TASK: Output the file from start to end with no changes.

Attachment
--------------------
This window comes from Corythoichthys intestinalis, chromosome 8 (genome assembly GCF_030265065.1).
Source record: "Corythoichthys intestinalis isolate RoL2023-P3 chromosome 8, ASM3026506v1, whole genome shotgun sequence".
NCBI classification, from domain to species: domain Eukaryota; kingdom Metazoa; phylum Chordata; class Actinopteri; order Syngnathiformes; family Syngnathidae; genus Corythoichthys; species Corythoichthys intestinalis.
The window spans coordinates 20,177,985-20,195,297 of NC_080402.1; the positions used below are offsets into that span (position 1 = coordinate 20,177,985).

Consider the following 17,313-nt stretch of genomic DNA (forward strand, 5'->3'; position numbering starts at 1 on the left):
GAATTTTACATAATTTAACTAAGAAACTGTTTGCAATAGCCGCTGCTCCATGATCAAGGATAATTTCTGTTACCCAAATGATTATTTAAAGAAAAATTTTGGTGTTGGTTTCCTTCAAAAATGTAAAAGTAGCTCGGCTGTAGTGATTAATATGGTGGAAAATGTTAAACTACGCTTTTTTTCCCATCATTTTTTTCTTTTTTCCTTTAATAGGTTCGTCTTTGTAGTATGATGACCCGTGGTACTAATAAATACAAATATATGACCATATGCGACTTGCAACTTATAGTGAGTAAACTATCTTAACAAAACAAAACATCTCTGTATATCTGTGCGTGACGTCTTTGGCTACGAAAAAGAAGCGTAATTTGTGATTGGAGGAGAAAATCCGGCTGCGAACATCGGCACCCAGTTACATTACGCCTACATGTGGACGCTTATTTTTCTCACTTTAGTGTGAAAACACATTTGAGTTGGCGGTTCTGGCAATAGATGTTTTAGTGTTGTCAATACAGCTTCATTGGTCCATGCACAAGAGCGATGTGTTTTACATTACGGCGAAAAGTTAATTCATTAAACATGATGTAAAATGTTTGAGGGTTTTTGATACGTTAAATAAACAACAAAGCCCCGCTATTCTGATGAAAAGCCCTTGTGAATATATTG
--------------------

This window comes from Corythoichthys intestinalis, chromosome 8 (genome assembly GCF_030265065.1).
Source record: "Corythoichthys intestinalis isolate RoL2023-P3 chromosome 8, ASM3026506v1, whole genome shotgun sequence".
NCBI classification, from domain to species: domain Eukaryota; kingdom Metazoa; phylum Chordata; class Actinopteri; order Syngnathiformes; family Syngnathidae; genus Corythoichthys; species Corythoichthys intestinalis.
The window spans coordinates 20,177,985-20,195,297 of NC_080402.1; the positions used below are offsets into that span (position 1 = coordinate 20,177,985).

Consider the following 17,313-nt stretch of genomic DNA (forward strand, 5'->3'; position numbering starts at 1 on the left):
GAATTTTACATAATTTAACTAAGAAACTGTTTGCAATAGCCGCTGCTCCATGATCAAGGATAATTTCTGTTACCCAAATGATTATTTAAAGAAAAATTTTGGTGTTGGTTTCCTTCAAAAATGTAAAAGTAGCTCGGCTGTAGTGATTAATATGGTGGAAAATGTTAAACTACGCTTTTTTTCCCATCATTTTTTTCTTTTTTCCTTTAATAGGTTCGTCTTTGTAGTATGATGACCCGTGGTACTAATAAATACAAATATATGACCATATGCGACTTGCAACTTATAGTGAGTAAACTATCTTAACAAAACAAAACATCTCTGTATATCTGTGCGTGACGTCTTTGGCTACGAAAAAGAAGCGTAATTTGTGATTGGAGGAGAAAATCCGGCTGCGAACATCGGCACCCAGTTACATTACGCCTACATGTGGACGCTTATTTTTCTCACTTTAGTGTGAAAACACATTTGAGTTGGCGGTTCTGGCAATAGATGTTTTAGTGTTGTCAATACAGCTTCATTGGTCCATGCACAAGAGCGATGTGTTTTACATTACGGCGAAAAGTTAATTCATTAAACATGATGTAAAATGTTTGAGGGTTTTTGATACGTTAAATAAACAACAAAGCCCCGCTATTCTGATGAAAAGCCCTTGTGAATATATTG